As some of you may know, Park City is on US-65, the last town before you take the Cumberland Parkway, east, towards Virginia and the Blue Ridge. There they were, pouring over the map to make sure they were 'on-route' when a local policeman stopped behind them and got out of the car, cautiously approaching the unsuspecting travelers. When Fred said hello to the officer, the policeman accused them of going 90mph in a 35mph zone, adding that the "blank bikers" have no respect. Fred and Lorraine thought this rather absurd as they doubted they could even do 90mph, as they were loaded down with gear and two-up on the bike. The policeman did not find the humor in the assessment and had them follow him the two blocks to the city jail. They were locked up and the judge was called to come down to the courthouse.

On the testimony of the police officer, the judge quickly found them guilty of speeding through their quiet little town. To get out of jail, the Stafford's had to pay $450. They gave up the money, but needless to say, that put an end to their dream vacation.

That's how it was before the new millennium explosion of motorcycle popularity. Traveling across the U.S. had many pitfalls along the way, not always perpetrated by criminals or common road hazards.

Another story the Stafford's related to me, that some of those who have been riding for many decades can relate to, is how they had to finagle to get a motel room on their travels. Fred told me how they would park their bikes around the corner and shed their riding apparel. They would walk up to the motel office to check into their rooms. After getting the key, they would go back to get the bike and ride it around to park it in front of their room.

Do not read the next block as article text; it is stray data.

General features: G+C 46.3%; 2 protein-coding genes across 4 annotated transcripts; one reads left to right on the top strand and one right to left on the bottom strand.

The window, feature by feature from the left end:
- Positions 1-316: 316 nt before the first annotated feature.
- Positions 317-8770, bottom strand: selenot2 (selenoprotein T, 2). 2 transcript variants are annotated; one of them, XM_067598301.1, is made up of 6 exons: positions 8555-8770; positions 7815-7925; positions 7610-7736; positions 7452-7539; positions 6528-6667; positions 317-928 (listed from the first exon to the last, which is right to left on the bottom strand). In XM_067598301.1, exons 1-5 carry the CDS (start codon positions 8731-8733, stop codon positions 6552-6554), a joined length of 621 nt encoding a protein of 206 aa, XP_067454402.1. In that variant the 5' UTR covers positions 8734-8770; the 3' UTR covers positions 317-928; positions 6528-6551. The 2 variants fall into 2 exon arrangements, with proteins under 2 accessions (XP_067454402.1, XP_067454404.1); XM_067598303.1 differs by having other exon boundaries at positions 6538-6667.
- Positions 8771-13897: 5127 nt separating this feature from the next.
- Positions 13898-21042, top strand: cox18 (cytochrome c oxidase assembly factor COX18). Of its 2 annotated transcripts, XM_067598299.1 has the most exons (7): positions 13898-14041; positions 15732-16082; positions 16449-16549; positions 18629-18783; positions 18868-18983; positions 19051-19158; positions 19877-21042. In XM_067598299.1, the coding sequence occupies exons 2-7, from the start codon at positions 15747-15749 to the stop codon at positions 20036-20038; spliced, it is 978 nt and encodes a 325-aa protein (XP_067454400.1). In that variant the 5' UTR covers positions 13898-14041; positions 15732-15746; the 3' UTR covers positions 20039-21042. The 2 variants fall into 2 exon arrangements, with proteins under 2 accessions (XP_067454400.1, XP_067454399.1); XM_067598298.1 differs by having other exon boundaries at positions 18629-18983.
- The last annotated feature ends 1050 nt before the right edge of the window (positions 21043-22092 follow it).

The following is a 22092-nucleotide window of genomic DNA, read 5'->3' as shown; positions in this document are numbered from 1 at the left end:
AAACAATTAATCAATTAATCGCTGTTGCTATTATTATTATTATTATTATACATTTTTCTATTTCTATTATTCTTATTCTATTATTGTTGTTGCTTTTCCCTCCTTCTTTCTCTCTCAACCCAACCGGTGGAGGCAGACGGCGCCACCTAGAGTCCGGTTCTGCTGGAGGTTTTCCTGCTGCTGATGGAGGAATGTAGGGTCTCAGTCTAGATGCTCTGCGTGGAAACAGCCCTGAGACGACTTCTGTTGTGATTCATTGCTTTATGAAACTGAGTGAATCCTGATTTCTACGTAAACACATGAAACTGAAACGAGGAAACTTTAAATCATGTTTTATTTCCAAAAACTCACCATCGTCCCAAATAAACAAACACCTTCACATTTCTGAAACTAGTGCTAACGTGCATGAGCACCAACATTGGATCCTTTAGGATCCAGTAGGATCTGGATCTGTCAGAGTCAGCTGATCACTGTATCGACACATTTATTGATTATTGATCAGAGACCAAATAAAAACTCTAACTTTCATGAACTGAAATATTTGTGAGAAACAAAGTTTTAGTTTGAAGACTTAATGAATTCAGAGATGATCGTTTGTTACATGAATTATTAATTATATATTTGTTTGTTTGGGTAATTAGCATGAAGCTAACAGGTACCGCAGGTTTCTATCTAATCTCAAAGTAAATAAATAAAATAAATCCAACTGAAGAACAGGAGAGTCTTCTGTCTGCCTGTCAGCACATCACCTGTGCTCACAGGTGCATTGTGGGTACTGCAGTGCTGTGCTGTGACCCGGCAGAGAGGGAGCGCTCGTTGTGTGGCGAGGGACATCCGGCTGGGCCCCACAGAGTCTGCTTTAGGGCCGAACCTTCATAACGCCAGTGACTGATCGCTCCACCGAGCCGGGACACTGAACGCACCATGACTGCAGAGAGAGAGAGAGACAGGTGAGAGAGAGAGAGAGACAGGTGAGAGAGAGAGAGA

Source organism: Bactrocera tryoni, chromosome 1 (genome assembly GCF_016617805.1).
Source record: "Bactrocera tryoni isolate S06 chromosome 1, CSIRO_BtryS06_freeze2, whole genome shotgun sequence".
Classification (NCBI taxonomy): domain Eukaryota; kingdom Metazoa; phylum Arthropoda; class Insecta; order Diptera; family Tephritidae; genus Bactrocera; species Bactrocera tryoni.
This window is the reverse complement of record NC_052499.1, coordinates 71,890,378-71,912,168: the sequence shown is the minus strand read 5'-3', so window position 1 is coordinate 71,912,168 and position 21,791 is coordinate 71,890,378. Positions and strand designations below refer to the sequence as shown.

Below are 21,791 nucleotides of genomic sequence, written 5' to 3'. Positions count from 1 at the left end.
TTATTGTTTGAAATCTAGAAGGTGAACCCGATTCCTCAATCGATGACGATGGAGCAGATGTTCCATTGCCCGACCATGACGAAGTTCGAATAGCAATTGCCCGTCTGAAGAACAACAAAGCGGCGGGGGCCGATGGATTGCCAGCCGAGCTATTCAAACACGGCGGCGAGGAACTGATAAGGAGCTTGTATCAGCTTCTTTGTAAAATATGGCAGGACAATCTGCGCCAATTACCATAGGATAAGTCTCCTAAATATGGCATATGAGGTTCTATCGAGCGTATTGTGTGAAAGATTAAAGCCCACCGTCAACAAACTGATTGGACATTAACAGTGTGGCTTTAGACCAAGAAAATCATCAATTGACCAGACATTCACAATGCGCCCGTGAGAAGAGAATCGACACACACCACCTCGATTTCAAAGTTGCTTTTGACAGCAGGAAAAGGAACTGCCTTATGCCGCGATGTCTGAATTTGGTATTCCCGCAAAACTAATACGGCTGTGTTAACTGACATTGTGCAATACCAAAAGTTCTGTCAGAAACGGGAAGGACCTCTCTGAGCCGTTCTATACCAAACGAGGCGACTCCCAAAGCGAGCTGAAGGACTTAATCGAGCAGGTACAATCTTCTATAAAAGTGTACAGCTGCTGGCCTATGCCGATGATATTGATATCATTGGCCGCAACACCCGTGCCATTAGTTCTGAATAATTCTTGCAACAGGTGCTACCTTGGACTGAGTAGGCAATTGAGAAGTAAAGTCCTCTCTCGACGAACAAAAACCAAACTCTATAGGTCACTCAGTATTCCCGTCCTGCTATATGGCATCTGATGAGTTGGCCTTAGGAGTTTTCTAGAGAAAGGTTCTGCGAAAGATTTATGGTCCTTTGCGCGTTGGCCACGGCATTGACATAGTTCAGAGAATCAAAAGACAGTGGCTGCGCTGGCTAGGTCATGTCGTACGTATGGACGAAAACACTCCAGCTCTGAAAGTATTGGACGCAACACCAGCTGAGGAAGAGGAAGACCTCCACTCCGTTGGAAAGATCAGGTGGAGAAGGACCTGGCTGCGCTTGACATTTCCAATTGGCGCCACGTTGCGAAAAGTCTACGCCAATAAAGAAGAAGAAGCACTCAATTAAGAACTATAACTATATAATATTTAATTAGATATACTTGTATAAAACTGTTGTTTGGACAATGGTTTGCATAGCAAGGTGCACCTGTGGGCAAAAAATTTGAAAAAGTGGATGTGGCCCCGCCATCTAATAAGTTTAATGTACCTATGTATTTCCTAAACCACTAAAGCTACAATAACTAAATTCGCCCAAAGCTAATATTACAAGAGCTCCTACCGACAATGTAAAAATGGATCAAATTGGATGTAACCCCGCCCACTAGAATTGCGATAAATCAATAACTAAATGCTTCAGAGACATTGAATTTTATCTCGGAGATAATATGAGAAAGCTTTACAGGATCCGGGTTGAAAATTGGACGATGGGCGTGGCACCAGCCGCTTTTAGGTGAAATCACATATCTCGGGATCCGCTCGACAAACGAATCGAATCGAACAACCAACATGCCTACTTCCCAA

The thing all road riders enjoy about riding is the adventure, the discovery of the unknown. We don't always plan on or expect the kind of negative adventures that the Stafford's went through. While they are not the best of times or the fondest memories, they do make great stories to tell the young-un. My advice is to ask the folks that rode before you to share stories of their adventures. They will entertain and enlighten you as they relate and illuminate the joyful, and the not so joyful, stories of the road.

Bonus PIX

2012 Christmas in July
Lorraine and Fred
Christmas in July
Fern Norville Children's Home

In the Bluebonnets
T.M.R.A. State Rally 2012
Comanche City Park
In the Bluebonnets

Posing on Trike
Posing at the
T.M.R.A. State Rally

Bike Show
Cleanup before bike show

Fred & Lorraine
Norville Children's Center
Fred and Lorraine
Always there for the kids

Entering Big Bend
Entering Big Bend

Fort Davis
In the Davis Mountains

Paris, Texas